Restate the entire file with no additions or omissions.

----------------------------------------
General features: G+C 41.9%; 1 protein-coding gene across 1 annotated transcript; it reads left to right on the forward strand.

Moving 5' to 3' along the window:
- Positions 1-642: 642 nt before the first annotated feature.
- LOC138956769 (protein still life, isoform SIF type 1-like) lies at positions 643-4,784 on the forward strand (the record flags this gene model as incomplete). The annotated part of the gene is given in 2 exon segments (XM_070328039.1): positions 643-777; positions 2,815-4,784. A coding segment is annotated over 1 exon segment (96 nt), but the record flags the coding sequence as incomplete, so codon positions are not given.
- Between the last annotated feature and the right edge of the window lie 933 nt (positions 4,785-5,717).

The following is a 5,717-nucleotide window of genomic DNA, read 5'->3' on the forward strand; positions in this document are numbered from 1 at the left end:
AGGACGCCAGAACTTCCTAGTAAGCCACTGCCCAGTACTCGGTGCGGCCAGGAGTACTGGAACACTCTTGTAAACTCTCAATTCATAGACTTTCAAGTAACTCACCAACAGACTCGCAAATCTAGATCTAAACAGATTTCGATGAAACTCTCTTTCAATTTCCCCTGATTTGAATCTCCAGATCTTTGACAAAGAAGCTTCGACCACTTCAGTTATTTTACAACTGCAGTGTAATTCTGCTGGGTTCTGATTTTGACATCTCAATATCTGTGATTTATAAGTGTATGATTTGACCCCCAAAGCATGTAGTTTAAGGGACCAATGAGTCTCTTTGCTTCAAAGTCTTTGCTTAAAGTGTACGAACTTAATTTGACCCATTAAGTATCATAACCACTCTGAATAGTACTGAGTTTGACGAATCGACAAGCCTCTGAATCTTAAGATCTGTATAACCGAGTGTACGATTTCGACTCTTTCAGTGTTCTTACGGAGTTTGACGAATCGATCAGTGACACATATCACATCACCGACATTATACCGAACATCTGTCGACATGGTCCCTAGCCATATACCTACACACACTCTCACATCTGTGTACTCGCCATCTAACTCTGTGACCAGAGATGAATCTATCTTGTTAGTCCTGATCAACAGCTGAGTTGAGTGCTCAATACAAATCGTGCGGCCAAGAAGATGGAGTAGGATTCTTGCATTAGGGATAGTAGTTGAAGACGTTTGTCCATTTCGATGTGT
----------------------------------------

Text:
General features: G+C 41.9%; 1 protein-coding gene across 1 annotated transcript; it reads left to right on the forward strand.

Moving 5' to 3' along the window:
- Positions 1-642: 642 nt before the first annotated feature.
- LOC138956769 (protein still life, isoform SIF type 1-like) lies at positions 643-4,784 on the forward strand (the record flags this gene model as incomplete). The annotated part of the gene is given in 2 exon segments (XM_070328039.1): positions 643-777; positions 2,815-4,784. A coding segment is annotated over 1 exon segment (96 nt), but the record flags the coding sequence as incomplete, so codon positions are not given.
- Between the last annotated feature and the right edge of the window lie 933 nt (positions 4,785-5,717).

The following is a 5,717-nucleotide window of genomic DNA, read 5'->3' on the forward strand; positions in this document are numbered from 1 at the left end:
AGGACGCCAGAACTTCCTAGTAAGCCACTGCCCAGTACTCGGTGCGGCCAGGAGTACTGGAACACTCTTGTAAACTCTCAATTCATAGACTTTCAAGTAACTCACCAACAGACTCGCAAATCTAGATCTAAACAGATTTCGATGAAACTCTCTTTCAATTTCCCCTGATTTGAATCTCCAGATCTTTGACAAAGAAGCTTCGACCACTTCAGTTATTTTACAACTGCAGTGTAATTCTGCTGGGTTCTGATTTTGACATCTCAATATCTGTGATTTATAAGTGTATGATTTGACCCCCAAAGCATGTAGTTTAAGGGACCAATGAGTCTCTTTGCTTCAAAGTCTTTGCTTAAAGTGTACGAACTTAATTTGACCCATTAAGTATCATAACCACTCTGAATAGTACTGAGTTTGACGAATCGACAAGCCTCTGAATCTTAAGATCTGTATAACCGAGTGTACGATTTCGACTCTTTCAGTGTTCTTACGGAGTTTGACGAATCGATCAGTGACACATATCACATCACCGACATTATACCGAACATCTGTCGACATGGTCCCTAGCCATATACCTACACACACTCTCACATCTGTGTACTCGCCATCTAACTCTGTGACCAGAGATGAATCTATCTTGTTAGTCCTGATCAACAGCTGAGTTGAGTGCTCAATACAAATCGTGCGGCCAAGAAGATGGAGTAGGATTCTTGCATTAGGGATAGTAGTTGAAGACGTTTGTCCATTTCGATGTGT